What is the cultural value of dying in an era of assisted dying?

Richards, N. and Krawczyk, M. (2021) What is the cultural value of dying in an era of assisted dying? Medical Humanities, 47(1), pp. 61-67. (doi: 10.1136/medhum-2018-011621) (PMID:31350304)

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Assisted dying is now a lawful and integral component of many societies ‘death system’, orienting individual and collective encounters with death and dying. While only a very small number of people living with terminal illness in these societies will opt for an assisted death, the choice, nevertheless, exists for those who satisfy the legal criteria. Theoretically, in these jurisdictions, this turns dying into an optional part of the human life cycle; a final phase of life that, until now, seemed a universal feature of life except in instances of sudden death. As anthropologists specialising in death and dying, we pose the question of how the various cultural scripts that have sought to give meaning to dying in post-industrial Western societies since the mid-20th century might be affected by the advent of assisted dying. We begin by building on both medical and social science literature to construct a working definition of ‘dying’. We then identify four dominant cultural scripts: psychological growth, preparation for death, the suffering experience and the caring experience. After outlining each script, we discuss how it may (or may not) be affected by the increase in assisted dying legislation. We propose that it is the ‘caring’ script; the notion of affective, intergenerational bonds created through the experience of caring for people specifically in the last few months or weeks of their life, which are likely to be most affected. However, we find that access to these cultural scripts is already limited because of the widespread reluctance to recognise and name ‘dying’, and the challenges of doing so. Consequently, the various cultural scripts we identify are negated not by the increase in assisted dying, but rather by a combination of medical advances and institutional orthodoxies which limit opportunity for people to experience themselves, or others, as ‘dying’.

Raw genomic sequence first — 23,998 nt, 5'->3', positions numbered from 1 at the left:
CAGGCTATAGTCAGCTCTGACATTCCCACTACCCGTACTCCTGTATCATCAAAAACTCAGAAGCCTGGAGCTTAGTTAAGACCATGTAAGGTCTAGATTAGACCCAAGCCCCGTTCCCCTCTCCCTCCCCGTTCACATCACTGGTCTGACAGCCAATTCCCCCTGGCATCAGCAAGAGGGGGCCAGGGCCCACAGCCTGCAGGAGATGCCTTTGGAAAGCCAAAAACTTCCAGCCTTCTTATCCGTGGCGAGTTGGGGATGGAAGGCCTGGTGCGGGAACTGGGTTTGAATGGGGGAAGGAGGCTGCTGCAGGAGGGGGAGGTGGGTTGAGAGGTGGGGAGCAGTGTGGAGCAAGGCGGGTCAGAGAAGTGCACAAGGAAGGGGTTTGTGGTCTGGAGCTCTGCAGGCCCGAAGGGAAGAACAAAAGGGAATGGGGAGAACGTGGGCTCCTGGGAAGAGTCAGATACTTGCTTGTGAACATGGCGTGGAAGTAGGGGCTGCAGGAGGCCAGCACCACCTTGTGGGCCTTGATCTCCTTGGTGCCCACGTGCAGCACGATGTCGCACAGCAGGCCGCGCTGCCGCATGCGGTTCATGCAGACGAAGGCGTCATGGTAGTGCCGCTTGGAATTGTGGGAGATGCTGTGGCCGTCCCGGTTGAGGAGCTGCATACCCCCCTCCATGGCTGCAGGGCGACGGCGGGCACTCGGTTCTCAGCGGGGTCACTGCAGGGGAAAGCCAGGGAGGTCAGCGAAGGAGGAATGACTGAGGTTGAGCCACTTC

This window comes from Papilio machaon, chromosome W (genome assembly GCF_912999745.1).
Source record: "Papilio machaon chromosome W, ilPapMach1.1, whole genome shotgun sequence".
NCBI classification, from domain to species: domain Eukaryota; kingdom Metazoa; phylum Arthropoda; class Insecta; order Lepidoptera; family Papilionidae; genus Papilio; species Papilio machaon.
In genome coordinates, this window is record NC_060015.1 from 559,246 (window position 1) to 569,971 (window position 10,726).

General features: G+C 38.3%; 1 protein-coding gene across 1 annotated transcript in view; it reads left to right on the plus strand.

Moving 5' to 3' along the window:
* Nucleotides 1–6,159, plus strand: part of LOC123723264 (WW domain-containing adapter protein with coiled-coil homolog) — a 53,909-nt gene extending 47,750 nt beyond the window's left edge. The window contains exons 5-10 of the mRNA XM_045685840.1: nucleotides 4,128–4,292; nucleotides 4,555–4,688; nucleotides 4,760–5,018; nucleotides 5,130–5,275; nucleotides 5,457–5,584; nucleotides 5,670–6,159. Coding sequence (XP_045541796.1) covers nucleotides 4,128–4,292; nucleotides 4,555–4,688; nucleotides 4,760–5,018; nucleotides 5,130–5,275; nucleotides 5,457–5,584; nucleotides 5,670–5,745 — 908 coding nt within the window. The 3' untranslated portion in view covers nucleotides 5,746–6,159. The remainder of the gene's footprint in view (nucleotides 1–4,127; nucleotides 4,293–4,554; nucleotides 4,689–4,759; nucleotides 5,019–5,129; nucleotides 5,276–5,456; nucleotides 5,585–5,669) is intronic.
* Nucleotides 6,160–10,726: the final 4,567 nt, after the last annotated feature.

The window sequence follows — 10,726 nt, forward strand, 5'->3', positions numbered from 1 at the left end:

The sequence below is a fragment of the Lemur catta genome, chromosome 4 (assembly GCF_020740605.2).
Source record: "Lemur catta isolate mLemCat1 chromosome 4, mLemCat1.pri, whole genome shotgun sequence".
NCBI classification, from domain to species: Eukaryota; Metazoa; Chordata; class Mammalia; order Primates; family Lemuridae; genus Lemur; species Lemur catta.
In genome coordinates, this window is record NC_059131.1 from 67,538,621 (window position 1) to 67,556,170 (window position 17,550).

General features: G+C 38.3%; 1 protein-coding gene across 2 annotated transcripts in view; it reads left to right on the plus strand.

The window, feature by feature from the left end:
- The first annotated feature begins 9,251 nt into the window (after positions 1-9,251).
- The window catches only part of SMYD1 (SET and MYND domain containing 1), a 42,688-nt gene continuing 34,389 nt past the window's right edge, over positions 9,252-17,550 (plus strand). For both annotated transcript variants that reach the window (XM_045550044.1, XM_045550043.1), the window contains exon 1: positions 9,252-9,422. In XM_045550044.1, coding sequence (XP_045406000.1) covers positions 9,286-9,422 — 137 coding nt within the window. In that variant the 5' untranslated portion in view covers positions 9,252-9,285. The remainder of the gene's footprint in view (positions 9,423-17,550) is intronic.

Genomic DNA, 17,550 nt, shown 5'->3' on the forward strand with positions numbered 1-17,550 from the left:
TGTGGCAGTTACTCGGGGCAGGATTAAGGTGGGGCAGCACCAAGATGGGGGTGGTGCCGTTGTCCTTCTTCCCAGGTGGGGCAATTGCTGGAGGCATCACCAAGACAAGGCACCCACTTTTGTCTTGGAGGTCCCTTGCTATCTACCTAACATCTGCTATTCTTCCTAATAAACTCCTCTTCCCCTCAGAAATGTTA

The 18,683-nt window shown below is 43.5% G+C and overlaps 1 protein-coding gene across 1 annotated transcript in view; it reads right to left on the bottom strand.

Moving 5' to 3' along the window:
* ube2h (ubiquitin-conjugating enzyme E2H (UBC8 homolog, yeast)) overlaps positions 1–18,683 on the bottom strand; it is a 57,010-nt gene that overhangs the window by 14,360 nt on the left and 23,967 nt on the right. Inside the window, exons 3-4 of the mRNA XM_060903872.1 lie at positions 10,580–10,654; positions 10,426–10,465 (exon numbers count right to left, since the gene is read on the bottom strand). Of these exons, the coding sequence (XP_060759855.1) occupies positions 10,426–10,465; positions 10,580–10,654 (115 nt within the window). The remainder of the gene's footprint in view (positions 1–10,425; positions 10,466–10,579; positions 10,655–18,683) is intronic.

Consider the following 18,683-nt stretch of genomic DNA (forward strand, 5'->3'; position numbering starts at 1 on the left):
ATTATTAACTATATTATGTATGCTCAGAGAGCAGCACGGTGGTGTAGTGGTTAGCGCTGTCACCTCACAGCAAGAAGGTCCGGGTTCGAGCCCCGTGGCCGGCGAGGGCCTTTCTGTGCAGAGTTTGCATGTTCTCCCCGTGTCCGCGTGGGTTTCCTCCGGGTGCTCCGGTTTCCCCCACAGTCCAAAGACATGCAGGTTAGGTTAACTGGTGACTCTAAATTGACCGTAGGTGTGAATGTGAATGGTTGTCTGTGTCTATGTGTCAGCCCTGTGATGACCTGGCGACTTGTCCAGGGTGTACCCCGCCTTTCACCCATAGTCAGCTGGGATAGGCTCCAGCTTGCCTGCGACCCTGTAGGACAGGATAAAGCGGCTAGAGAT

Item Type:Articles
Glasgow Author(s) Enlighten ID:Richards, Dr Naomi and Krawczyk, Dr Marian
Authors: Richards, N., and Krawczyk, M.
College/School:College of Social Sciences > School of Social & Environmental Sustainability
Journal Name:Medical Humanities
Publisher:BMJ Publishing Group
ISSN (Online):1473-4265
Published Online:26 July 2019
Copyright Holders:Copyright © 2019 The Authors
First Published:First published in Medical Humanities 47(1):61-67
Publisher Policy:Reproduced in accordance with the publisher copyright policy

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